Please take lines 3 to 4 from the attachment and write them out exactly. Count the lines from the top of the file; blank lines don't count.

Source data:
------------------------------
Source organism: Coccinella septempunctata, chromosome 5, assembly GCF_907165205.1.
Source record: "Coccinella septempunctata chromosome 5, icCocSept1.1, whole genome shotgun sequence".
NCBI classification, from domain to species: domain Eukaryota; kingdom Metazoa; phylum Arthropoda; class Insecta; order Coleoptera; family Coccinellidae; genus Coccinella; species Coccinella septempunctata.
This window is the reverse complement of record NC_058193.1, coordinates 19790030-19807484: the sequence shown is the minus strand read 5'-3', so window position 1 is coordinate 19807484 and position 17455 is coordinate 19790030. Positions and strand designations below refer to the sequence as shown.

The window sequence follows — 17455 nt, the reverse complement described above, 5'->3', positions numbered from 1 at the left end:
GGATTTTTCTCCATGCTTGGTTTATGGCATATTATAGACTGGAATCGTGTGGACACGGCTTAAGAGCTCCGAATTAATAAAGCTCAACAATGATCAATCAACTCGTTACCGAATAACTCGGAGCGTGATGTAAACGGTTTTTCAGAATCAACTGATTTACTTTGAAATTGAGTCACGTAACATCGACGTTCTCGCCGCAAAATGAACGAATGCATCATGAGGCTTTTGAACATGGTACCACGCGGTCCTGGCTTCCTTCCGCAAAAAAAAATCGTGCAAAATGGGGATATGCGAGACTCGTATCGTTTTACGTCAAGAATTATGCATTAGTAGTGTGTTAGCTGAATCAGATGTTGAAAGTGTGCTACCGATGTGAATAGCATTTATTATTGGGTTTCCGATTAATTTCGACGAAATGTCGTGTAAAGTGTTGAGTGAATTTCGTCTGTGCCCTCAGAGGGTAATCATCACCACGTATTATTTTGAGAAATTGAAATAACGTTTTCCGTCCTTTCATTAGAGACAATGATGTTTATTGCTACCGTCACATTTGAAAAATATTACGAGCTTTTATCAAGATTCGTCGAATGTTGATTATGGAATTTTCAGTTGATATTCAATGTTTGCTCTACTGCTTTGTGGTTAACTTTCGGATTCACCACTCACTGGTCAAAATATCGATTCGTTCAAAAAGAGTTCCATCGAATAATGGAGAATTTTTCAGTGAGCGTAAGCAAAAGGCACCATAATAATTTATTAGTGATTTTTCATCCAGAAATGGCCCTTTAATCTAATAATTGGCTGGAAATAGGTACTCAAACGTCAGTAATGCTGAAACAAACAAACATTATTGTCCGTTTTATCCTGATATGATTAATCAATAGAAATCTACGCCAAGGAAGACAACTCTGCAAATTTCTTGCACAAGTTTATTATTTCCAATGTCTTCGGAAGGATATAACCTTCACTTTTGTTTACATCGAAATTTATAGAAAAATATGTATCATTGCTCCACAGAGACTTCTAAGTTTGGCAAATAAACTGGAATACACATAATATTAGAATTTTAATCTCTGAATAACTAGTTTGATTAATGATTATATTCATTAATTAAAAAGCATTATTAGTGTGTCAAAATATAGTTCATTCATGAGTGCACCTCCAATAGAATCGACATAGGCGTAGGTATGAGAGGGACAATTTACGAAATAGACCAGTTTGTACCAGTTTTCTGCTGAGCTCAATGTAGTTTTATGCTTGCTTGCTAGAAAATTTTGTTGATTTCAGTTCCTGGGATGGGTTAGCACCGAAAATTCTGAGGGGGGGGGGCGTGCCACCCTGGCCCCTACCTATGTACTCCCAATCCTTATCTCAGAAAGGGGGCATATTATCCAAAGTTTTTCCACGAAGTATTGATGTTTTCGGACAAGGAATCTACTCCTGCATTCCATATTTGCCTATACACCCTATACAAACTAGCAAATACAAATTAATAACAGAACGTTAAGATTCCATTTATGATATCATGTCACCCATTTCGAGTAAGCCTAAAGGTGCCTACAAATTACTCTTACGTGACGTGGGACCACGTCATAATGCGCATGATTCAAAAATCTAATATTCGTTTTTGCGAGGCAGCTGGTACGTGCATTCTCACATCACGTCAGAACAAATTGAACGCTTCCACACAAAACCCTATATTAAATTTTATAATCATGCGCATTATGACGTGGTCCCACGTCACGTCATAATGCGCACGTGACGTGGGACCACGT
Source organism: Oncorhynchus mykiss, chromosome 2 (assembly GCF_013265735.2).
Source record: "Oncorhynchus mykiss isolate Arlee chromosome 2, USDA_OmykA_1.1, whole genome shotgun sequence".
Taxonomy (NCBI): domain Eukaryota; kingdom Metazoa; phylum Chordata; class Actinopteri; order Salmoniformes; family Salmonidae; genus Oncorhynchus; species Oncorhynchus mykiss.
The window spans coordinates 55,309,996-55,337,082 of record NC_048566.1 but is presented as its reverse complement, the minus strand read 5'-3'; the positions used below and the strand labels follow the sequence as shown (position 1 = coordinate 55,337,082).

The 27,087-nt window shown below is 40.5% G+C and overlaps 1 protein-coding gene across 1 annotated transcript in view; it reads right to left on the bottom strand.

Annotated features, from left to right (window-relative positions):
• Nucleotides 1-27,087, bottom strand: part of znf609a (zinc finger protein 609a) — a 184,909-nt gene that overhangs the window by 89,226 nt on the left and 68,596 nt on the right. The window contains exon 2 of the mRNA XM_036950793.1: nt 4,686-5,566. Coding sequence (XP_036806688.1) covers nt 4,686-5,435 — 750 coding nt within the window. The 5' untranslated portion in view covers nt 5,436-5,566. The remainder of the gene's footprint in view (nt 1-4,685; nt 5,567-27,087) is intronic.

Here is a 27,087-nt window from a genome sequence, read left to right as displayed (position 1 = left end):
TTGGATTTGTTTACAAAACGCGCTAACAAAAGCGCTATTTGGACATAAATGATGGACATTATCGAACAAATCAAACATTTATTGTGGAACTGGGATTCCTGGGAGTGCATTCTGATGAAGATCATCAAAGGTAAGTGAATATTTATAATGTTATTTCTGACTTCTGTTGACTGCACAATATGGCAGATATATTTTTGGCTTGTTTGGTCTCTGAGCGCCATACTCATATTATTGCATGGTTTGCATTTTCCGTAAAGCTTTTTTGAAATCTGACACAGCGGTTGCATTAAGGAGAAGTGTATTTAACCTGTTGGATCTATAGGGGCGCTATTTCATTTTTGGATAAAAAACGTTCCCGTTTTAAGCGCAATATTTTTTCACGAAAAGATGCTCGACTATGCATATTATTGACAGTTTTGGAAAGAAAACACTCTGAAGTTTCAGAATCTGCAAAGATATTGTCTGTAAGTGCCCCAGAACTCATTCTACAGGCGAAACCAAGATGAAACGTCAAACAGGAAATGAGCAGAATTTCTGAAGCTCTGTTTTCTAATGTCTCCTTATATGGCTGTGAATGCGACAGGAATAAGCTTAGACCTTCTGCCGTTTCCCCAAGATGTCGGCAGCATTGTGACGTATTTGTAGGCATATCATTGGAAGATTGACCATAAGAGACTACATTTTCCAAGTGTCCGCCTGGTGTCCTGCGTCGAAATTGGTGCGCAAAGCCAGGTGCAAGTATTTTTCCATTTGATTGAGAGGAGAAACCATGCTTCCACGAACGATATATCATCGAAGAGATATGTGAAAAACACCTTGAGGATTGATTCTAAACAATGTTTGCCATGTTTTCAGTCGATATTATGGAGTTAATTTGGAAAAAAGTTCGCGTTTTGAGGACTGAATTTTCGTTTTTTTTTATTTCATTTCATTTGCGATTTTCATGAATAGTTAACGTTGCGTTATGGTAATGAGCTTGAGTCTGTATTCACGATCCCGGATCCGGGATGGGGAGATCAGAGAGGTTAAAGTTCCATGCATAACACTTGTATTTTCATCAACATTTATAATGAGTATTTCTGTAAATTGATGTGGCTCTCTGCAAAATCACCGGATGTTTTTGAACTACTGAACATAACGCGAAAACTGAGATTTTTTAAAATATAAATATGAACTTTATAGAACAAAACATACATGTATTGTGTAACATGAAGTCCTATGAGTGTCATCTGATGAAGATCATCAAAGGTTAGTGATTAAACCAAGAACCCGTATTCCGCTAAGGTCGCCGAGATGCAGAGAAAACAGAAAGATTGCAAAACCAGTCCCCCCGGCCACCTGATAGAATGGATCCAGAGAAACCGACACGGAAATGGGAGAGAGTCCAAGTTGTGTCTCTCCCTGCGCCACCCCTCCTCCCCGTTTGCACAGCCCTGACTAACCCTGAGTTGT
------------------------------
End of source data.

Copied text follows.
NCBI classification, from domain to species: domain Eukaryota; kingdom Metazoa; phylum Arthropoda; class Insecta; order Coleoptera; family Coccinellidae; genus Coccinella; species Coccinella septempunctata.
This window is the reverse complement of record NC_058193.1, coordinates 19790030-19807484: the sequence shown is the minus strand read 5'-3', so window position 1 is coordinate 19807484 and position 17455 is coordinate 19790030. Positions and strand designations below refer to the sequence as shown.